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From Jonathan Ellis <jbel...@gmail.com>
Subject Re: Does Cassandra use vector clocks
Date Wed, 23 Feb 2011 14:20:23 GMT
On Wed, Feb 23, 2011 at 3:32 AM, Oleg Anastasyev <oleganas@gmail.com> wrote:
>> Basically: vector clocks tell you there was a conflict, but not how to
>> resolve it (that is, you simply don't have enough information to
>> resolve it even if you push that back to the client a la Dynamo).
>> What dynamo-like systems mostly VC for is the trivial case of "client
>> X updated field 1, client Y updated field 2, so I can resolve that
>> into a merged value containing both updates."  But Cassandra already
>> handles that by splitting the row up into column-per-field, so VC
>> doesn't add anything for us.
>
> Still, vector clocks are very useful in read-modify-update scenarios. In these
> scenarios cassandra requies external pessimistic locking servers, which makes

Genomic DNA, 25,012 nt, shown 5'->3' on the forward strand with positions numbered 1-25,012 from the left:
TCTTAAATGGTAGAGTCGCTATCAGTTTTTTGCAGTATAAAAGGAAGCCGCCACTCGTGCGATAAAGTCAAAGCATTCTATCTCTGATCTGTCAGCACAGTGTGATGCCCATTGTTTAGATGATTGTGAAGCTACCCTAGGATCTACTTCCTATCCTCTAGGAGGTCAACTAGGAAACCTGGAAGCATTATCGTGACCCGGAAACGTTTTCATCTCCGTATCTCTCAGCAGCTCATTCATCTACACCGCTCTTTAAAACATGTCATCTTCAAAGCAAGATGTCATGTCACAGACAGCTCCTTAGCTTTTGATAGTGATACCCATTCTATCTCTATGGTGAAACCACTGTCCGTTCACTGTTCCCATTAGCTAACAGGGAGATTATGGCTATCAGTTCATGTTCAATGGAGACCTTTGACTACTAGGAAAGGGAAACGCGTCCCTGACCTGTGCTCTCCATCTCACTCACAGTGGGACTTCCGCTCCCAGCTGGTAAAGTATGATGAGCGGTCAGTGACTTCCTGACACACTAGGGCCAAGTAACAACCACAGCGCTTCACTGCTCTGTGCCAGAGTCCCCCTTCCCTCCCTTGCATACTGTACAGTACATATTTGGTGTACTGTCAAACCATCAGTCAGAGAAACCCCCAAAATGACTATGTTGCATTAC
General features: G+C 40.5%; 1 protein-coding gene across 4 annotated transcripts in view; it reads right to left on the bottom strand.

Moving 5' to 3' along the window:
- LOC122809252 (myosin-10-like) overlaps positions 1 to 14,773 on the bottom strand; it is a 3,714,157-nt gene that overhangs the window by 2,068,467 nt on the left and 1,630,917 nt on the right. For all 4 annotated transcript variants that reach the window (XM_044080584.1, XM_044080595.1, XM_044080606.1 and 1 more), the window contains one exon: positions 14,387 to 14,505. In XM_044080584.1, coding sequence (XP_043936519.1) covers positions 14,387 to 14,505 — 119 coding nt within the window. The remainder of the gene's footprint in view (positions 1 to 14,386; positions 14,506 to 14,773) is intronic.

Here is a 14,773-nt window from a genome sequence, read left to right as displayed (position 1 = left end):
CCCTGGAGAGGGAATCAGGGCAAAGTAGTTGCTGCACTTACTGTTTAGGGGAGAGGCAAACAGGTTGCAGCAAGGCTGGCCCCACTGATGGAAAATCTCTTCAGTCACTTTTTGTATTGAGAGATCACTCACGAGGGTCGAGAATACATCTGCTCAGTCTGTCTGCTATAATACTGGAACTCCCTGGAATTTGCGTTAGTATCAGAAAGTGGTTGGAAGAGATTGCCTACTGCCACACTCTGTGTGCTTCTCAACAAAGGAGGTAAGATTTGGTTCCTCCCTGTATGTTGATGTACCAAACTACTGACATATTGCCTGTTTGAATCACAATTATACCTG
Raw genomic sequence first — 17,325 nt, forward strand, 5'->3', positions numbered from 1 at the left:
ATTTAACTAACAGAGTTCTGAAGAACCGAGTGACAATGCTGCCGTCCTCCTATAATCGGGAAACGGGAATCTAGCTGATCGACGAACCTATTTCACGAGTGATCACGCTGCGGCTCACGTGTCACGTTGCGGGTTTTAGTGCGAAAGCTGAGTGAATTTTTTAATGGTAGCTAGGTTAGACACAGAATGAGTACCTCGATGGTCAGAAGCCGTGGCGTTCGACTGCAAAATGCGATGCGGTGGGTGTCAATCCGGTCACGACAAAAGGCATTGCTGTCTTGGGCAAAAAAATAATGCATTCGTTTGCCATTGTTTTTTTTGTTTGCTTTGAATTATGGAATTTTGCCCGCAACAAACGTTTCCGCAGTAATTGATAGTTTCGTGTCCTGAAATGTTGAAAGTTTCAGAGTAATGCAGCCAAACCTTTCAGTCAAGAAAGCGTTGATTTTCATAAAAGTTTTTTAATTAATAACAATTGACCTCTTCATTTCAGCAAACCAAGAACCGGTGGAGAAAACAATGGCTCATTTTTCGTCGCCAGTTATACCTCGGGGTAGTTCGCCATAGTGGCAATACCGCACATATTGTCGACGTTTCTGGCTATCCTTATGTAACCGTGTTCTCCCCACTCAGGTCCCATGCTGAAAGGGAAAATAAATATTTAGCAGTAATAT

> cassandra almost unusable for these scenarios, because of introduced latency,
> especially when you have low concurrency for a single column, where optimistic
> locking is a perfect fit.

>From the article I linked:

"But wait, some might say, you can avoid all this by using vectors in
a different way – to prevent update conflicts by issuing conditional
writes which specify a version (vector) and only succeed if that
version is still current. Sorry, but no, or at least not generally. In
a partition-tolerant system, nodes on each side of a partition may
simultaneously accept conflicting writes against the same initial
version, and you’ll still have to resolve the conflict when you
resolve the partition."

-- 
Jonathan Ellis
Project Chair, Apache Cassandra
co-founder of DataStax, the source for professional Cassandra support
http://www.datastax.com

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